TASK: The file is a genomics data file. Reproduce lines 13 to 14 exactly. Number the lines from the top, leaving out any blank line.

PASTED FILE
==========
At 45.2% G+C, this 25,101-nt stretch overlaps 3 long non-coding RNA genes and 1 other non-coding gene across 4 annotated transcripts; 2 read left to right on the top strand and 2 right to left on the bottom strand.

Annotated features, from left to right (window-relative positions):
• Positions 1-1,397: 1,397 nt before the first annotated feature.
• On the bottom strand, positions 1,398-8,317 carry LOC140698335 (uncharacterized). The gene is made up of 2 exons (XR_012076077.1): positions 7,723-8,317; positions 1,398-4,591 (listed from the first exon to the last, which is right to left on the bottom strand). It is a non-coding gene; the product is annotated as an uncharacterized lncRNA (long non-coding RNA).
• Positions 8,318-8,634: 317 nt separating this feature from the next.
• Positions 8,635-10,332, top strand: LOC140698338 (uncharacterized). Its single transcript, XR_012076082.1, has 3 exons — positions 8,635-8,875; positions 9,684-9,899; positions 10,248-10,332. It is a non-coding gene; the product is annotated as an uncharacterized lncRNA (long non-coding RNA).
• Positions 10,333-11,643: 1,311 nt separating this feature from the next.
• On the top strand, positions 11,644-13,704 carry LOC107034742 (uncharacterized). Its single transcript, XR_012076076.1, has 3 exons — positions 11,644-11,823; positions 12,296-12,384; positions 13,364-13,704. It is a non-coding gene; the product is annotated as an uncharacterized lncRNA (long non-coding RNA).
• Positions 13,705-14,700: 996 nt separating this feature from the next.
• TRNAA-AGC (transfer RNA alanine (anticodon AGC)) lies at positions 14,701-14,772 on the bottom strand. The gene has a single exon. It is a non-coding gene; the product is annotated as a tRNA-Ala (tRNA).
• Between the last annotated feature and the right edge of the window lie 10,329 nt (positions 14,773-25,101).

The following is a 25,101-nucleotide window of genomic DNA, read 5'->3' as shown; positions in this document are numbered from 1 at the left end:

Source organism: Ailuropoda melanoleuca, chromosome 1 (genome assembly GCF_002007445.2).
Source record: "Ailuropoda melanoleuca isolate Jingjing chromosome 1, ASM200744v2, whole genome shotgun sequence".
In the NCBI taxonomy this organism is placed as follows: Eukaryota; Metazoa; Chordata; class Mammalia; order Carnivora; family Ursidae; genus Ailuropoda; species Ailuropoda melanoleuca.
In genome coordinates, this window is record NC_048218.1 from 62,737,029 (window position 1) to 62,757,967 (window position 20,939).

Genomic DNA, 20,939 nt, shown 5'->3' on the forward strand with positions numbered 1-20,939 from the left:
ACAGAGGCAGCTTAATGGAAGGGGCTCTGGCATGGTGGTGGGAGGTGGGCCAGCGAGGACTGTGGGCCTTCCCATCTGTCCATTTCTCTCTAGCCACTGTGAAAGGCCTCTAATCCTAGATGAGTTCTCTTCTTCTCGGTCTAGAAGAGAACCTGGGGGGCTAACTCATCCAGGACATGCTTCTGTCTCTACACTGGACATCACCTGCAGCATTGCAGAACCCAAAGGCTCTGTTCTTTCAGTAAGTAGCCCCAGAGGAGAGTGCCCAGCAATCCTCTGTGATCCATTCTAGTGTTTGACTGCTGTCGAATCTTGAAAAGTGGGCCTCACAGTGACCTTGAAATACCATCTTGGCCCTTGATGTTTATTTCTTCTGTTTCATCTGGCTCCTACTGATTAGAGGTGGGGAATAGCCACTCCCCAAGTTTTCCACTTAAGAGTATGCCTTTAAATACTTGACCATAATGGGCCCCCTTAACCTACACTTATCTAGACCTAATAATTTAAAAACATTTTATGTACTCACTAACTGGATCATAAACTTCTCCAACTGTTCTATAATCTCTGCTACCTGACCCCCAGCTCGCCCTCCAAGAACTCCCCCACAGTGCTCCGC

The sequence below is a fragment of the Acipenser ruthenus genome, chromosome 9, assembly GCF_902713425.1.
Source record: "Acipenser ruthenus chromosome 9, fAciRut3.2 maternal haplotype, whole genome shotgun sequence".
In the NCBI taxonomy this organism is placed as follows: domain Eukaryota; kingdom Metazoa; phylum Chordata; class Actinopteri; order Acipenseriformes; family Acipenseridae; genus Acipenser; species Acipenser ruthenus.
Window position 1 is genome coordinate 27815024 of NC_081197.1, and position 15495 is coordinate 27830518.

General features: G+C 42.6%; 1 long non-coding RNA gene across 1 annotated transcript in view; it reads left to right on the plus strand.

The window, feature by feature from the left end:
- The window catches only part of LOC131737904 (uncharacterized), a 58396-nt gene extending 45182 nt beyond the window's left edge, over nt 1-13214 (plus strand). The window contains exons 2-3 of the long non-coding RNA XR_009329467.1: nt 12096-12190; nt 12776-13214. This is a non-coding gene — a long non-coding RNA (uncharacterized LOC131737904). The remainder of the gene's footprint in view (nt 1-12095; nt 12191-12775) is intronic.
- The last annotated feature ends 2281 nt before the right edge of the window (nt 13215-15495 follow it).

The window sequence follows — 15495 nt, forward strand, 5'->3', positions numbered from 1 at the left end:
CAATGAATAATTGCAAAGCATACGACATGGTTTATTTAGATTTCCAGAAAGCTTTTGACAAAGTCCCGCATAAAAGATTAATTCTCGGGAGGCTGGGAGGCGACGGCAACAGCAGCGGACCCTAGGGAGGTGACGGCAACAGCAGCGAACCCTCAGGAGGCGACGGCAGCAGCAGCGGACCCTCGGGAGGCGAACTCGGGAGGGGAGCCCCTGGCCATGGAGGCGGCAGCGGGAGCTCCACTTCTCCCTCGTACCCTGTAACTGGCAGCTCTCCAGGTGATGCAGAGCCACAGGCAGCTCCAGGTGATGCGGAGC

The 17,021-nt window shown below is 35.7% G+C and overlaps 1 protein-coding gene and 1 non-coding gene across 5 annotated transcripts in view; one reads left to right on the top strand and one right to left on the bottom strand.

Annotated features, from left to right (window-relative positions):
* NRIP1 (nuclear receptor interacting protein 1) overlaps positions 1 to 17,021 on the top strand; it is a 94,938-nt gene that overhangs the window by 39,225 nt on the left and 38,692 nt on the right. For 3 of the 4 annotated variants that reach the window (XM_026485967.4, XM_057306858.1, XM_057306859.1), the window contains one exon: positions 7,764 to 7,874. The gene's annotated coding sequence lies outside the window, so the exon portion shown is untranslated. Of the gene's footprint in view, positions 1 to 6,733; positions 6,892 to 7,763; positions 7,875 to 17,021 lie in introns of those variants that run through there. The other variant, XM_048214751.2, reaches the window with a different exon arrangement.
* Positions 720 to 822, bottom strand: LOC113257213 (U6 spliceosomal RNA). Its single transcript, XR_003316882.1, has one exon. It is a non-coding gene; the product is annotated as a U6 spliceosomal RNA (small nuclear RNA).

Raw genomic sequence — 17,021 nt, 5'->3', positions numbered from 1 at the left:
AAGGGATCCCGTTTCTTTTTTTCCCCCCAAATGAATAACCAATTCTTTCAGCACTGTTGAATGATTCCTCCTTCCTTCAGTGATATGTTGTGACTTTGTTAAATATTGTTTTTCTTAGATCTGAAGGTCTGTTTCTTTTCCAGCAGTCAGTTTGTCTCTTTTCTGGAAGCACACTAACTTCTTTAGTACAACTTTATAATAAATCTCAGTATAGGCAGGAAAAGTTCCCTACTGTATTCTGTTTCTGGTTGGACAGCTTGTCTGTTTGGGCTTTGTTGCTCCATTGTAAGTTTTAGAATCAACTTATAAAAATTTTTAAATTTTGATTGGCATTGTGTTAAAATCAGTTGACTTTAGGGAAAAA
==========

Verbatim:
Source organism: Ailuropoda melanoleuca, chromosome 1 (genome assembly GCF_002007445.2).
Source record: "Ailuropoda melanoleuca isolate Jingjing chromosome 1, ASM200744v2, whole genome shotgun sequence".